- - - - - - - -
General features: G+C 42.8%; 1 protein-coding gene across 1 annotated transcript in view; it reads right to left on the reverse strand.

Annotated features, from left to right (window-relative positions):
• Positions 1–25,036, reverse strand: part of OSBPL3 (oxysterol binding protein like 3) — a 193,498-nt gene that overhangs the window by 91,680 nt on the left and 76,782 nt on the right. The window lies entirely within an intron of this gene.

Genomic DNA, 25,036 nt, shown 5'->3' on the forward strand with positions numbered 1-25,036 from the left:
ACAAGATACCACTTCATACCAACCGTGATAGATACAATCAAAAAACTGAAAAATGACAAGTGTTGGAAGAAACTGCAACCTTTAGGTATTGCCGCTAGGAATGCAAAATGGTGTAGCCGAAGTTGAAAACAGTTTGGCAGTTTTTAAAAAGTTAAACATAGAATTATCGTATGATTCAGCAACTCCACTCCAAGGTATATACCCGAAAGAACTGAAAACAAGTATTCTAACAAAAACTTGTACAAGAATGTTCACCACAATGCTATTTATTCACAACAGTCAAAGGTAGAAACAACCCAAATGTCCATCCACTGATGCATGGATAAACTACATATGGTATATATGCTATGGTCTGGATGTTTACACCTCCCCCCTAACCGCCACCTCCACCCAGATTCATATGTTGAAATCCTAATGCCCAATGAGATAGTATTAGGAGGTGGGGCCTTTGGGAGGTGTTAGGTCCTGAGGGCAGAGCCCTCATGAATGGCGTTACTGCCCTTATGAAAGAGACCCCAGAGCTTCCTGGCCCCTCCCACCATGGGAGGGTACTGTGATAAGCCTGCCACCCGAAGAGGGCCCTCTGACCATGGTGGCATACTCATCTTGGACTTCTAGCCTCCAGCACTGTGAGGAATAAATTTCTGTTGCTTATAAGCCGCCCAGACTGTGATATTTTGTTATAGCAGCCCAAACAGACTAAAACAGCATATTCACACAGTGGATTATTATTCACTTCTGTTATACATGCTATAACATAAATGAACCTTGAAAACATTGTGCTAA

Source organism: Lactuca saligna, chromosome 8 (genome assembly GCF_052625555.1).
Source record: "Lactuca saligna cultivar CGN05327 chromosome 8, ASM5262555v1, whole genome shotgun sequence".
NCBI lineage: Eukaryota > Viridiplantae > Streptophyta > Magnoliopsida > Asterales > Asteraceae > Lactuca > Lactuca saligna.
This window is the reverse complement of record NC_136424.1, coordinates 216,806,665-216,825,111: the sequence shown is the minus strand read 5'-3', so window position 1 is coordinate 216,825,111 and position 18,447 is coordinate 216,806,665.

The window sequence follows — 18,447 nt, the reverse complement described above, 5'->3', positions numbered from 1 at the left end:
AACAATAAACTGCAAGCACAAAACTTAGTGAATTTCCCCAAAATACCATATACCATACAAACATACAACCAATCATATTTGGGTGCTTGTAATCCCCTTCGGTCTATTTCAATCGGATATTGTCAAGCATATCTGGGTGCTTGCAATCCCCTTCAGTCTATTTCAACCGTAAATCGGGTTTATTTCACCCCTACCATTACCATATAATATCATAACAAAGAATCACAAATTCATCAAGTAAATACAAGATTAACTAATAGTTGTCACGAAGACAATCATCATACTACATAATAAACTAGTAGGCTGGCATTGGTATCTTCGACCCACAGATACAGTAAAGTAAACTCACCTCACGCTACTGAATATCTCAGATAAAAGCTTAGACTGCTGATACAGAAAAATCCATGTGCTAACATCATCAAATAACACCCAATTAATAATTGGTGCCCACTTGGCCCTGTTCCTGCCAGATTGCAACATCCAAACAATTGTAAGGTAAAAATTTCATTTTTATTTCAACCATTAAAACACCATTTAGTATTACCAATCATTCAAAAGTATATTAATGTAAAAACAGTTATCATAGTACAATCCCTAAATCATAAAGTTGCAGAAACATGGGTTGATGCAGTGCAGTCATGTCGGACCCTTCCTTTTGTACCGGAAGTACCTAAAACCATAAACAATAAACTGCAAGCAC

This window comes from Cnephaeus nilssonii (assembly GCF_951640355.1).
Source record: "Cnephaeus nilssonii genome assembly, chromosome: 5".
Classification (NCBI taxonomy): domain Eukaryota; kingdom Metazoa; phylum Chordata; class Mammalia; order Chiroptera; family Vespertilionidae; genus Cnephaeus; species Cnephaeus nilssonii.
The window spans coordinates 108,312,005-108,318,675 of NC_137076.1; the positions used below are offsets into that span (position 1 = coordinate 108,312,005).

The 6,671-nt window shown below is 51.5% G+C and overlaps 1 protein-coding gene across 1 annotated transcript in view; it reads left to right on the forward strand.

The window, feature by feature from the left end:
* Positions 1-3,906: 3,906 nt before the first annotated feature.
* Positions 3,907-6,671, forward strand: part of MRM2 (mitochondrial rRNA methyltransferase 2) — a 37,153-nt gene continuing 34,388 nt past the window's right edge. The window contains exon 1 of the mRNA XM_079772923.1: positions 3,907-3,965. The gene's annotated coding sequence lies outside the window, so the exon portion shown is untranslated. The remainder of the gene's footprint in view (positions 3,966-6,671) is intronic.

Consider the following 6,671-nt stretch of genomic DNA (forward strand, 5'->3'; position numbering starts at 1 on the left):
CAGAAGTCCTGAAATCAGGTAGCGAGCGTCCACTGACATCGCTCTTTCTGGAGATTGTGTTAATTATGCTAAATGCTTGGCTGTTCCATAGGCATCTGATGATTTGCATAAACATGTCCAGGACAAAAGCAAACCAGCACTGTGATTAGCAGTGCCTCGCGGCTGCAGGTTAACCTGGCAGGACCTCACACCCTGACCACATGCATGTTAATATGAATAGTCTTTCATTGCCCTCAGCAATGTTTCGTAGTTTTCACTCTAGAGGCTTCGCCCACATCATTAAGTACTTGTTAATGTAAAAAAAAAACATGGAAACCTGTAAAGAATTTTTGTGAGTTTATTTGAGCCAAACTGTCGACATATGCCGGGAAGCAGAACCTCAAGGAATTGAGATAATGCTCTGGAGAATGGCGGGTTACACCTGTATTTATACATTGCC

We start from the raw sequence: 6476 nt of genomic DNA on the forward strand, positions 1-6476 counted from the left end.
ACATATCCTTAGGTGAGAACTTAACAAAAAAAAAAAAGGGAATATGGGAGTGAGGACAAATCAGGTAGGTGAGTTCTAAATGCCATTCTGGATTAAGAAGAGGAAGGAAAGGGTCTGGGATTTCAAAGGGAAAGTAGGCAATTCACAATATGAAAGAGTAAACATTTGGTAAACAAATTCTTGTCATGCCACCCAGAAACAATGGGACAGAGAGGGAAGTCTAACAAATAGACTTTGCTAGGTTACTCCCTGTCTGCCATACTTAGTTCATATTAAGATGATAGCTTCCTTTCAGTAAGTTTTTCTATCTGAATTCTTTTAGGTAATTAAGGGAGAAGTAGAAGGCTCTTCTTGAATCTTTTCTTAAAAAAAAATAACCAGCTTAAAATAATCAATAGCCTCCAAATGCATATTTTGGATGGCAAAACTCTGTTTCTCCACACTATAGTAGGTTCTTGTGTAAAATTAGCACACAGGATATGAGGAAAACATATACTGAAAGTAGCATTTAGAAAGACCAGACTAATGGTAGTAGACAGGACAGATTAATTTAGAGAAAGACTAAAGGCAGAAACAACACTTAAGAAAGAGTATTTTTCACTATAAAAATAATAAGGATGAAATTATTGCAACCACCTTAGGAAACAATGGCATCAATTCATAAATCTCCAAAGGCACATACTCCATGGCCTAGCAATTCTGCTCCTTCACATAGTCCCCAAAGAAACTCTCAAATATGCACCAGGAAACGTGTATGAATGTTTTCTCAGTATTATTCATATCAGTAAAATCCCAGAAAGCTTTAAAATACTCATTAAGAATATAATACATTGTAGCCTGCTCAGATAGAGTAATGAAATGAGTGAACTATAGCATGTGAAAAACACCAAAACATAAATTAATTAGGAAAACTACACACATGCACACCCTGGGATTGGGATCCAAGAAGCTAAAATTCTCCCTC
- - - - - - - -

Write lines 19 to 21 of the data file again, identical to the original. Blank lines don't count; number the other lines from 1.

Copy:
* Positions 3,907-6,671, forward strand: part of MRM2 (mitochondrial rRNA methyltransferase 2) — a 37,153-nt gene continuing 34,388 nt past the window's right edge. The window contains exon 1 of the mRNA XM_079772923.1: positions 3,907-3,965. The gene's annotated coding sequence lies outside the window, so the exon portion shown is untranslated. The remainder of the gene's footprint in view (positions 3,966-6,671) is intronic.

Consider the following 6,671-nt stretch of genomic DNA (forward strand, 5'->3'; position numbering starts at 1 on the left):
CAGAAGTCCTGAAATCAGGTAGCGAGCGTCCACTGACATCGCTCTTTCTGGAGATTGTGTTAATTATGCTAAATGCTTGGCTGTTCCATAGGCATCTGATGATTTGCATAAACATGTCCAGGACAAAAGCAAACCAGCACTGTGATTAGCAGTGCCTCGCGGCTGCAGGTTAACCTGGCAGGACCTCACACCCTGACCACATGCATGTTAATATGAATAGTCTTTCATTGCCCTCAGCAATGTTTCGTAGTTTTCACTCTAGAGGCTTCGCCCACATCATTAAGTACTTGTTAATGTAAAAAAAAAACATGGAAACCTGTAAAGAATTTTTGTGAGTTTATTTGAGCCAAACTGTCGACATATGCCGGGAAGCAGAACCTCAAGGAATTGAGATAATGCTCTGGAGAATGGCGGGTTACACCTGTATTTATACATTGCC